A typical example is the usage of an already existing project database in
GRASS organizes all data in an internal file structure that is known as gisdbase folder, a mapset and one or more locations within this mapset. All raster and vector data is stored inside this structure and the organisation is performed by
GRASS. So a typical task could be to work on data sets that are already stored in an existing
We also have to download a meta data description file (excel sheet) for informations about projection and data concepts and so on.
# we need some additional packages require(link2GI) require(curl) # first of all we create a project folder structure link2GI::initProj(projRootDir = paste0(tempdir(),"/link2GI_examples"), projFolders = c("run/"), path_prefix = "path_", global = TRUE) # set runtime directory setwd(path_run) # get some typical authority generated data url<-"https://www.zensus2011.de/SharedDocs/Downloads/DE/Pressemitteilung/ DemografischeGrunddaten/csv_Bevoelkerung_100m_Gitter.zip; jsessionid=294313DDBB57914D6636DE373897A3F2.2_cid389?__blob=publicationFile&v=3" res <- curl::curl_download(url, paste0(path_run,"testdata.zip")) # unzip it unzip(res,files = grep(".csv", unzip(res,list = TRUE)$Name,value = TRUE), junkpaths = TRUE, overwrite = TRUE) fn <- list.files(pattern = "[.]csv$", path = getwd(), full.names = TRUE)
After downloading the data we will use it for some demonstration stuff. If you have a look the data is nothing than x,y,z with assuming some projection information.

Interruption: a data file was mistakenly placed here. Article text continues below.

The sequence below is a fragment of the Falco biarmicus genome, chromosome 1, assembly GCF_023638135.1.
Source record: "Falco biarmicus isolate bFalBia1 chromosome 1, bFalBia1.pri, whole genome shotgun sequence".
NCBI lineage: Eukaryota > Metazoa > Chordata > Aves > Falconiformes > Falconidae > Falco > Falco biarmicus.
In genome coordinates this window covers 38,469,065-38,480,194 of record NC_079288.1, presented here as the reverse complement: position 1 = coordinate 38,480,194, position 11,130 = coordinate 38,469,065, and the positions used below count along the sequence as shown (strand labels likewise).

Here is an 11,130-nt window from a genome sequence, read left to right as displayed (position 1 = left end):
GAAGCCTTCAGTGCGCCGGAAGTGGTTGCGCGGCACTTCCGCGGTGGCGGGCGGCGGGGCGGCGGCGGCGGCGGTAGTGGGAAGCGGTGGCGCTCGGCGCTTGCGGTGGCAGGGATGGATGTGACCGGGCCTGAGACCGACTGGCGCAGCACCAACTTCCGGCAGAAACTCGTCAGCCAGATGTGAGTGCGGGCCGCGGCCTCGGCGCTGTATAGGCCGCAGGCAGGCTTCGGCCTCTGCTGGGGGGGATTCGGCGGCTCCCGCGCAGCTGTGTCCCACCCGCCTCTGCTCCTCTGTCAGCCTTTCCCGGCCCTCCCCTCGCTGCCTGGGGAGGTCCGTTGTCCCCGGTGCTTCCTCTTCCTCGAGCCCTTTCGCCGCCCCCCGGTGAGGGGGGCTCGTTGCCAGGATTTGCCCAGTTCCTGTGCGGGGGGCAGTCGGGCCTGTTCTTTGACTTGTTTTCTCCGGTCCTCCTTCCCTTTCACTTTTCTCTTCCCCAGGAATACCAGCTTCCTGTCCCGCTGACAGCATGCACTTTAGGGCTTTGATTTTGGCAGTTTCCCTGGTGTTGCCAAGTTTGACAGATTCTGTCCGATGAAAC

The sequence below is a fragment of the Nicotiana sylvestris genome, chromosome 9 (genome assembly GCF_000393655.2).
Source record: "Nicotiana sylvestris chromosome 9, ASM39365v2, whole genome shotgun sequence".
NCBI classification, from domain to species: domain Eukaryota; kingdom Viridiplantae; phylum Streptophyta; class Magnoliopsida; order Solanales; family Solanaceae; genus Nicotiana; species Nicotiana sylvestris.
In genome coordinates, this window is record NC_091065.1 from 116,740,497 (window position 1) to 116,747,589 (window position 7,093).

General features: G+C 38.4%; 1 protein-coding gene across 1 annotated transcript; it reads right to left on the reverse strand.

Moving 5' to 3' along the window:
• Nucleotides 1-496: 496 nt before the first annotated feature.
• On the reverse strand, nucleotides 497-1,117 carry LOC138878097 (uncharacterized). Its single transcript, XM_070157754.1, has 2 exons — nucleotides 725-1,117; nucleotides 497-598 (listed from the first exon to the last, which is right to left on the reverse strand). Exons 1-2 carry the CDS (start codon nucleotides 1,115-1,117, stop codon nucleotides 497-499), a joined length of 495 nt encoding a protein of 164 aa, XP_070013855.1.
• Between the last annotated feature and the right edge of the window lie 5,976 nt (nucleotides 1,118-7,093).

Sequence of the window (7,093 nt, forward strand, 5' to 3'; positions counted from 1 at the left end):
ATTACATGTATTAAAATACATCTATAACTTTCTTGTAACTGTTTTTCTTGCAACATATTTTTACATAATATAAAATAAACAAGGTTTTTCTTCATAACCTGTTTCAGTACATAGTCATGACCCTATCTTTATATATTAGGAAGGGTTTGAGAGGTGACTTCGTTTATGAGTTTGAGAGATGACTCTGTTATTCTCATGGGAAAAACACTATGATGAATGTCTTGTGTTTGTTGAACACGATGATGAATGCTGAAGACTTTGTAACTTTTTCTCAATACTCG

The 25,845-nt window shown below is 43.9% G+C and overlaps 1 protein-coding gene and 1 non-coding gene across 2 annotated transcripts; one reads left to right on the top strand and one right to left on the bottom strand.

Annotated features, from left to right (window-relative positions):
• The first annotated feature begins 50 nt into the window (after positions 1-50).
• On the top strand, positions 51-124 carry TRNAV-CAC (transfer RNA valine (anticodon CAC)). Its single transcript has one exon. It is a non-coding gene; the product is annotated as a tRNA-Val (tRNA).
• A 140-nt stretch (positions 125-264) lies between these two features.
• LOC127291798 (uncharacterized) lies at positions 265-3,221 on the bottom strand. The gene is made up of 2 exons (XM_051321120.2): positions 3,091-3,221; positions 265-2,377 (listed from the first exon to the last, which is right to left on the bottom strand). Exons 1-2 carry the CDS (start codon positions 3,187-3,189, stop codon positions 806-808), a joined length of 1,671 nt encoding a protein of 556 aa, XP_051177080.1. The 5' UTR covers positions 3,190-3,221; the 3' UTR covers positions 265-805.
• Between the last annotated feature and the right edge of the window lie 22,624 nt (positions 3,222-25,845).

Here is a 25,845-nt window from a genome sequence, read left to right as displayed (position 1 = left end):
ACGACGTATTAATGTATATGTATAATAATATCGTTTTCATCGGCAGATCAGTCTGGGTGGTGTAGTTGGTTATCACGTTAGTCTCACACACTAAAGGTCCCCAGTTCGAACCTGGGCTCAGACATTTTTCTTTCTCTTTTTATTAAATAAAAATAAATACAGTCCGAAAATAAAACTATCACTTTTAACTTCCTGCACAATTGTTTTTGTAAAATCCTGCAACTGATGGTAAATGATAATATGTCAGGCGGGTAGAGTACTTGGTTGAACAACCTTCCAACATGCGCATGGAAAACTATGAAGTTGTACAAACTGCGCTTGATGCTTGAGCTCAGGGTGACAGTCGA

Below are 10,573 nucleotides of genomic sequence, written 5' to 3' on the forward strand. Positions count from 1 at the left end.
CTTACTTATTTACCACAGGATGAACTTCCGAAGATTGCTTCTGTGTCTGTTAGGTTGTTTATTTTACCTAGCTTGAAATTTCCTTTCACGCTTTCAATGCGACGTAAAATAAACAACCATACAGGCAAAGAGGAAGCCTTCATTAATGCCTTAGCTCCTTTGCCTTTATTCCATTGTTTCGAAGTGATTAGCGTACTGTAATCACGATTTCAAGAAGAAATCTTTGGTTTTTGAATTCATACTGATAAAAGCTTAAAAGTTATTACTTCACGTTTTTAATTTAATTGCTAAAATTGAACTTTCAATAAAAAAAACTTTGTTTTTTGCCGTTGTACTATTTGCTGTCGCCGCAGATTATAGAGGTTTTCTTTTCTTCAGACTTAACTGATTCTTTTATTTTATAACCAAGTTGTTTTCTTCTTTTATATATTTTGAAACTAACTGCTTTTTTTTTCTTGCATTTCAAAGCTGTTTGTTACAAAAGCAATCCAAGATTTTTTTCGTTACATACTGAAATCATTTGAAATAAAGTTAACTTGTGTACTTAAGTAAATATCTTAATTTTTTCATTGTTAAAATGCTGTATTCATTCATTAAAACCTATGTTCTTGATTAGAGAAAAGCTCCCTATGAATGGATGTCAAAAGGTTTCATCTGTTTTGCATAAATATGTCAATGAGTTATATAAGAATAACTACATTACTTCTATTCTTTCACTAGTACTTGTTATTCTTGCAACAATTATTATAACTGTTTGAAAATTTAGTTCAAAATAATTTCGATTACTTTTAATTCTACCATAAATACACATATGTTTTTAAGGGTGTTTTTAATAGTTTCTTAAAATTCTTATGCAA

We can easy rasterize this data as it is intentionally gridded data.that means we have in at a grid size of 100 by 100 meters a value.
require(RColorBrewer) require(raster) require(mapview) # clean dataframe xyz <- xyz[,-1] # rasterize it according to the projection r <- raster::rasterFromXYZ(xyz,crs = sp::CRS("+init=epsg:3035")) # map it p <- colorRampPalette(brewer.pal(8, "Reds")) # aet resolution to 1 sqkm mapview::mapviewOptions(mapview.maxpixels = r@ncols*r@nrows/10) mapview::mapview(r, col.regions = p, at = c(-1,10,25,50,100,500,1000,2500), legend = TRUE)
So far nothing new. Now we create a new but permanent
GRASS gisbase using the spatial parameters from the raster object. As you know the
linkGRASS7 function performs a full search for one or more than one existing
GRASS installations. If a valid
GRASS installation exists all parameter are setup und the package
rgrass7 is linked.
Due to the fact that the
gisdbase_exist is by default set to FALSE it will create a new structure according to the
require(link2GI) # initialize GRASS and set up a permanent structure link2GI::linkGRASS7(x = r, gisdbase = paste0(tempdir(),"/link2GI_examples"), location = "microzensus2011")
Finally we can now import the data to the
GRASS gisdbase using the
rgass7 package functionality.
First we must convert the raster object to
GeoTIFF file. Any
GDAL format is possible but
GeoTIFF is very common and stable.
require(link2GI) require(raster) require(rgrass7) # write it to geotiff raster::writeRaster(r, paste0(path_run,"/Zensus_Bevoelkerung_100m-Gitter.tif"), overwrite = TRUE) # import raster to GRASS rgrass7::execGRASS('r.external', flags=c('o',"overwrite","quiet"), input=paste0(path_run,"/Zensus_Bevoelkerung_100m-Gitter.tif"), output="Zensus_Bevoelkerung_100m_Gitter", band=1) # check imported data set rgrass7::execGRASS('r.info', map = "Zensus_Bevoelkerung_100m_Gitter")
Let’s do now the same import as a vector data set. First we create a
sf object. Please note this will take quite a while.
GRASS gisdbase already exists. So we pass
linkGRASS7 the argument
gisdbase_exist=TRUE and import the xyz data as generic GRASS vector points.